Chapter 7, Chapter 11, Chapter 13 … .
Being in control of high assets does not necessarily preclude the need for bankruptcy protection. If the sum of your debts matches the sum of your assets, then you may need to look into whether you qualify for Chapter 7, Chapter 13 or Chapter 11 bankruptcy.
When businesses file for bankruptcy, they may often be compelled to sell certain assets in order to pay off existing creditors. This kind of financial reorganization can help businesses to remain competitive and it can aid others in protecting their owners from additional liability. However, it is important for business owners to remain smart about which assets they ultimately opt to sell and which they strive to protect. Failure to be discerning in this reorganization process can have disastrous consequences.
When millions of travelers get settled into their airplane seats, they browse through SkyMall. This in-flight catalog offers airline passengers the chance to purchase a wide array of interesting and sometimes odd products. This catalog has had a presence in the seatbacks of millions of airline seats for decades. However, the ubiquitous retailer has recently experienced financial challenges. Last month, SkyMall’s parent company suspended SkyMall operations and filed for Chapter 11 bankruptcy.
The American Bankruptcy Institute, a nonpartisan group that provides research and education on bankruptcy and insolvency, recently released statistics gathered from all U.S. bankruptcy courts, finding that the overall rate of bankruptcy dropped in 2013 by 13 percent over the previous year. Moreover, this is the fourth year in which that rate went down.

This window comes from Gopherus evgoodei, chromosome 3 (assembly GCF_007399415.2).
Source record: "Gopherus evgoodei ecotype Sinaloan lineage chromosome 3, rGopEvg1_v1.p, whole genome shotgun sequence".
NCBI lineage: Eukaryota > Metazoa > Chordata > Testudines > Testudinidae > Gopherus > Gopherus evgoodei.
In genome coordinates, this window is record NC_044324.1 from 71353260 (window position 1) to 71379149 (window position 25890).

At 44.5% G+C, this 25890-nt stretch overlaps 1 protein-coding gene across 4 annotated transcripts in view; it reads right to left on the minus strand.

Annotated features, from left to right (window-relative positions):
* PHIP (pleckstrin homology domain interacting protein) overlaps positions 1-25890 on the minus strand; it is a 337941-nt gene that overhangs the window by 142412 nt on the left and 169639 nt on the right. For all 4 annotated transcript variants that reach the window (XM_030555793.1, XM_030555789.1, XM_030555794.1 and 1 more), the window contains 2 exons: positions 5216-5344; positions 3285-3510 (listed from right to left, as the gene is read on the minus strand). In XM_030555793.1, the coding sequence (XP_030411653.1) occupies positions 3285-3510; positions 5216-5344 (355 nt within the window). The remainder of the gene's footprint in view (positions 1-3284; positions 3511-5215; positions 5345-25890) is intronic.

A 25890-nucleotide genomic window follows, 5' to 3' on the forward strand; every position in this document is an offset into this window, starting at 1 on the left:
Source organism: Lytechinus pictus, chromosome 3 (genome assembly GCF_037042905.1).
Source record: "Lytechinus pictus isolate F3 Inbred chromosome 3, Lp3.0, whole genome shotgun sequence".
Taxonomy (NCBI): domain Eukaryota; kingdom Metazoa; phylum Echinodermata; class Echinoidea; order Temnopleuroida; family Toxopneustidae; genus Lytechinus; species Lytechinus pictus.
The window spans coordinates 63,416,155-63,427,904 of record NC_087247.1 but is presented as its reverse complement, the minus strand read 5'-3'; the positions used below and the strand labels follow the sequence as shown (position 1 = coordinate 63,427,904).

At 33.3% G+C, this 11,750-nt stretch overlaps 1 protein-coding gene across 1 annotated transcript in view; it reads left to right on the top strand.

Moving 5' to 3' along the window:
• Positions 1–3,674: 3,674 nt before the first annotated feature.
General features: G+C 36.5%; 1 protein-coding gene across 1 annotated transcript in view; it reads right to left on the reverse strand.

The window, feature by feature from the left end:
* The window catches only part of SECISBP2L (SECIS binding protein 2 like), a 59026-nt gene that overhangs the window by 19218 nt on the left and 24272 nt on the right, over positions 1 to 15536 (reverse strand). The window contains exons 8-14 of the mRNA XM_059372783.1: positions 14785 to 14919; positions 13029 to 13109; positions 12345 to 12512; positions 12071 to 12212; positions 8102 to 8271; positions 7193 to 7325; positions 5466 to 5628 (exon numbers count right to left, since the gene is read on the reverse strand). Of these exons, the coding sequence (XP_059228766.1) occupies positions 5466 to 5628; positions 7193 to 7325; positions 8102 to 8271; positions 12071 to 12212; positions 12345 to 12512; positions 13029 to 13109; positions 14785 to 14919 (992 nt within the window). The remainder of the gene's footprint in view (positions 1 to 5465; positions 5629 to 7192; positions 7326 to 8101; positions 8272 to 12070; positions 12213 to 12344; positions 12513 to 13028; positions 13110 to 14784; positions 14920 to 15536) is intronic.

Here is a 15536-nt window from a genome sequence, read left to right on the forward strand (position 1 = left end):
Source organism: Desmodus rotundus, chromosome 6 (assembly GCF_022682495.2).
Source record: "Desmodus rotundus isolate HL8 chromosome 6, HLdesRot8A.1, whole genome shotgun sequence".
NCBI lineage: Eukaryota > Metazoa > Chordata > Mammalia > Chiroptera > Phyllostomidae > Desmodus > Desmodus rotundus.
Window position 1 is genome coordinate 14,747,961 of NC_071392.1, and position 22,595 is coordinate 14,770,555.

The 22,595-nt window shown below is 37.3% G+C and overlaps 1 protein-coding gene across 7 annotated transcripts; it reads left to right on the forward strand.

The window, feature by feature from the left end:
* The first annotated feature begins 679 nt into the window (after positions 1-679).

Earl Simmons, the rapper known as DMX, filed for Chapter 11 reorganization in July, but he’s not getting much relief -- and it’s not the first time. The performer tried filing for bankruptcy in 2009, but that case was dismissed by the bankruptcy court after it found DMX had “unreasonably delayed” the case to the detriment of his creditors.
Rapper DMX, whose real name is Earl Simmons, is apparently running pretty low on cash. Once among the top-selling hip-hop artists in history, the performer filed for Chapter 11 bankruptcy in July. He had apparently built up over a million in alimony debt, owing more than over $450,000 in mortgage debt on a New York property, and another $479,000 to unsecured creditors.
Recently, a bankruptcy filing by a Wisconsin bank holding company was held up by the New York Times’ DealBook blog as a model of prudent and, in fact, innovative management. Typically, when bank holding companies file for bankruptcy, it’s far too late to save the subsidiary banks. Holding companies generally don’t consider filing Chapter 11 until bank examiners and the Federal Deposit Insurance Corporation sweep in and take over their banks.
Rapper DMX, whose real name is Earl Simmons, filed for Chapter 11 bankruptcy in New York last week, just days after being arrested in South Carolina on alleged drunk driving and driving without a license. DMX is a resident of South Carolina, but it seems the Bankruptcy Court in Manhattan was the best option for the performer, who hopes to use Chapter 11 to resolve perhaps $10 million in personal and business debts.
American Airlines' parent company AMR Corporation filed for Chapter 11 bankruptcy in late 2011 in the hopes of reorganizing its debts, ditching some obligations, and putting itself in a strong position for future profitability. Last year, US Airways Group, Inc., indicated it was interested in merging with American, which would have to be approved by the bankruptcy court.